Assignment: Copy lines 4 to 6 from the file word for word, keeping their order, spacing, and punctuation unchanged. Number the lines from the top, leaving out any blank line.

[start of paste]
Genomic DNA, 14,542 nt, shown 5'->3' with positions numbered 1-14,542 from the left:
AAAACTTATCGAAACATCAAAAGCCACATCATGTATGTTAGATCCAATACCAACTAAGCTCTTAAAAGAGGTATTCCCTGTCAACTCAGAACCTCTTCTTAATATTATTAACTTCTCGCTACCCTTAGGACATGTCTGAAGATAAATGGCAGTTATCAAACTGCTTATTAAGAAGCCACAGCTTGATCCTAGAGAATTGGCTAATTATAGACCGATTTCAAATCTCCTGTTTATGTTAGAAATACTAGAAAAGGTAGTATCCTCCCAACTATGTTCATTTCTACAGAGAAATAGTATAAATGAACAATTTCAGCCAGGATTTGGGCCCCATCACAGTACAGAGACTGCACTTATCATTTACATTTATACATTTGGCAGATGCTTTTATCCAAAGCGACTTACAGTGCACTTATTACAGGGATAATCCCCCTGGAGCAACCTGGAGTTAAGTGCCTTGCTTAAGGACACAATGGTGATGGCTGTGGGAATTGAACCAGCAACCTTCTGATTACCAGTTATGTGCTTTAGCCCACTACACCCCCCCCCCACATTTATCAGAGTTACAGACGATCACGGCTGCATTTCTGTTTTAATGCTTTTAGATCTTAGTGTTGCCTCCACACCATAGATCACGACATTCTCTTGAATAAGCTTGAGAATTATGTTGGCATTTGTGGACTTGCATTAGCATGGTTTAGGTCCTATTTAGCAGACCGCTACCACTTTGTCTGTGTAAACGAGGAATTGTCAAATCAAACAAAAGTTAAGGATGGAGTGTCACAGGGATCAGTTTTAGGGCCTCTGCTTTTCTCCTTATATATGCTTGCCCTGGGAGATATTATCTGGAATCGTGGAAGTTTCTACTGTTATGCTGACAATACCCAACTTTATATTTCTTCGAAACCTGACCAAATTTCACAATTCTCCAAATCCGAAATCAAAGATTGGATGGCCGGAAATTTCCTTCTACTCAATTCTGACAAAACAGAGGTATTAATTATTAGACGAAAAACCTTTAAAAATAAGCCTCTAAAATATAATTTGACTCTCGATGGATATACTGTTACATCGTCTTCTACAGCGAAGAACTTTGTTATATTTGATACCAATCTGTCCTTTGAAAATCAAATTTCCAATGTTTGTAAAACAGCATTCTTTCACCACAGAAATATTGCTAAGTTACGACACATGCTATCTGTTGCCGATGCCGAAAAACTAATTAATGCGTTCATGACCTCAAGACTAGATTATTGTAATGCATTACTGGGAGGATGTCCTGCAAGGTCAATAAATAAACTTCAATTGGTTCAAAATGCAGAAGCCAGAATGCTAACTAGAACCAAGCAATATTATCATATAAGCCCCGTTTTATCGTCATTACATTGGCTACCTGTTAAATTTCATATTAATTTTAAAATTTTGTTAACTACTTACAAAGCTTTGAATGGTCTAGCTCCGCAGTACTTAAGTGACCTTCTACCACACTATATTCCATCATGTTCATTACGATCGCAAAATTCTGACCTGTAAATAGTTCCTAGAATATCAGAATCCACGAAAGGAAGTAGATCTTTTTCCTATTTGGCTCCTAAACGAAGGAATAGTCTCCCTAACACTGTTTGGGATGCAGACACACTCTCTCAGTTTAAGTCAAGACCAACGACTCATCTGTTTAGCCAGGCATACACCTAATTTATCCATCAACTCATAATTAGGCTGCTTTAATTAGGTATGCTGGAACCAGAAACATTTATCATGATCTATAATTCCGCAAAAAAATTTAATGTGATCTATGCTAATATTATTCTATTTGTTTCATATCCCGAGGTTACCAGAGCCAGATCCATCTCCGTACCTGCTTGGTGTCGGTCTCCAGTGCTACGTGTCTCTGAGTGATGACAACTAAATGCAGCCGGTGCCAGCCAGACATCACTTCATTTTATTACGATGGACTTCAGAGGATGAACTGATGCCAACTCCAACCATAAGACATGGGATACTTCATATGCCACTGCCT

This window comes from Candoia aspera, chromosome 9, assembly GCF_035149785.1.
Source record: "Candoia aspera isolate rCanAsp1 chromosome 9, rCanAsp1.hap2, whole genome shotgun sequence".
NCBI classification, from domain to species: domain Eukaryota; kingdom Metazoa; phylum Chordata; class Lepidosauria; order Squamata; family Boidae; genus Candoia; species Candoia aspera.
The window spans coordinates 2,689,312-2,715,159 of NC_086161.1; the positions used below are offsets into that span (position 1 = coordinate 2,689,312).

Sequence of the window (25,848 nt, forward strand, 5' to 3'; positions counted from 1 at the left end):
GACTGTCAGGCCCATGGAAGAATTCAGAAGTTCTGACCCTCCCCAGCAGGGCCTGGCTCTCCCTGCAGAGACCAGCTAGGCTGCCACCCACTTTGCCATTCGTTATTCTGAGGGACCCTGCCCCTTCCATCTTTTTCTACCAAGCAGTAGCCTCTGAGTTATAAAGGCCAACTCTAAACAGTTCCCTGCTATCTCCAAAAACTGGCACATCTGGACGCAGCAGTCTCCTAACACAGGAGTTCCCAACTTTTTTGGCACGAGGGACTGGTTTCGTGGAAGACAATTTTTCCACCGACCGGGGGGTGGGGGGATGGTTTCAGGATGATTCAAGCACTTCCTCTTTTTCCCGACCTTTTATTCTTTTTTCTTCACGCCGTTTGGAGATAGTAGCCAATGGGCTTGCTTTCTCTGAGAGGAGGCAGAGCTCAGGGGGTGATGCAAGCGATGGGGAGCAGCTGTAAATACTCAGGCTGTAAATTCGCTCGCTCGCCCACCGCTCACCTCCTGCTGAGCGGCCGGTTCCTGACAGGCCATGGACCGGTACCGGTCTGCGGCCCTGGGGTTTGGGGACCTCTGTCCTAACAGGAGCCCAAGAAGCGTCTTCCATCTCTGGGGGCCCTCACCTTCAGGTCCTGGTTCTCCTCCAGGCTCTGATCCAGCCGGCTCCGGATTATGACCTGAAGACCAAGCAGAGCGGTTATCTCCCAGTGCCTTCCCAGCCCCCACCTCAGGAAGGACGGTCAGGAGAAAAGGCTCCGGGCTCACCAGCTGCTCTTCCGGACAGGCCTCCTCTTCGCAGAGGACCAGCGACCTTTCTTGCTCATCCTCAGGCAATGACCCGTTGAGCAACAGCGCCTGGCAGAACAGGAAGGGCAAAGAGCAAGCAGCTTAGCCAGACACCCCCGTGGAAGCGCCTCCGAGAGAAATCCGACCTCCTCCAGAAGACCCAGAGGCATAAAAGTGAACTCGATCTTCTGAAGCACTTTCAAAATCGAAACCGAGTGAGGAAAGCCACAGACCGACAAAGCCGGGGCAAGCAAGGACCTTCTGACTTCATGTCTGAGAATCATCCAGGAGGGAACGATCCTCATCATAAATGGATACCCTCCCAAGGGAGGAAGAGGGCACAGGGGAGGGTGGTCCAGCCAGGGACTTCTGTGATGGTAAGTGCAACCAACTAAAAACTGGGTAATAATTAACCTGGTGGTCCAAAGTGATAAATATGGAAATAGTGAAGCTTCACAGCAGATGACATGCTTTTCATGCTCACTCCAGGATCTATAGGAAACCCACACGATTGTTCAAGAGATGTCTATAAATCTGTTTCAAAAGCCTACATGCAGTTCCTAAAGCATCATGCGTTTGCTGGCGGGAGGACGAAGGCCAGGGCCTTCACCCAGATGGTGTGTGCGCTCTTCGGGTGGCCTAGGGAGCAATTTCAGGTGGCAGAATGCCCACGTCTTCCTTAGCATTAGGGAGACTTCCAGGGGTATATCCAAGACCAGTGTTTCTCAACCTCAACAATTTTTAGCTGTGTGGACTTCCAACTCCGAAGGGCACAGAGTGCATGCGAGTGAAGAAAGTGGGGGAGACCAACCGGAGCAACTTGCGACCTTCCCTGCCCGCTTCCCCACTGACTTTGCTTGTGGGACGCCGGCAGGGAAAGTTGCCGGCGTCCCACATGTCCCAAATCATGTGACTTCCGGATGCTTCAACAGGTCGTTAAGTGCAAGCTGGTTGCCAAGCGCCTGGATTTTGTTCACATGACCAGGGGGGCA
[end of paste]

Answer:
Source record: "Candoia aspera isolate rCanAsp1 chromosome 9, rCanAsp1.hap2, whole genome shotgun sequence".
NCBI classification, from domain to species: domain Eukaryota; kingdom Metazoa; phylum Chordata; class Lepidosauria; order Squamata; family Boidae; genus Candoia; species Candoia aspera.
The window spans coordinates 2,689,312-2,715,159 of NC_086161.1; the positions used below are offsets into that span (position 1 = coordinate 2,689,312).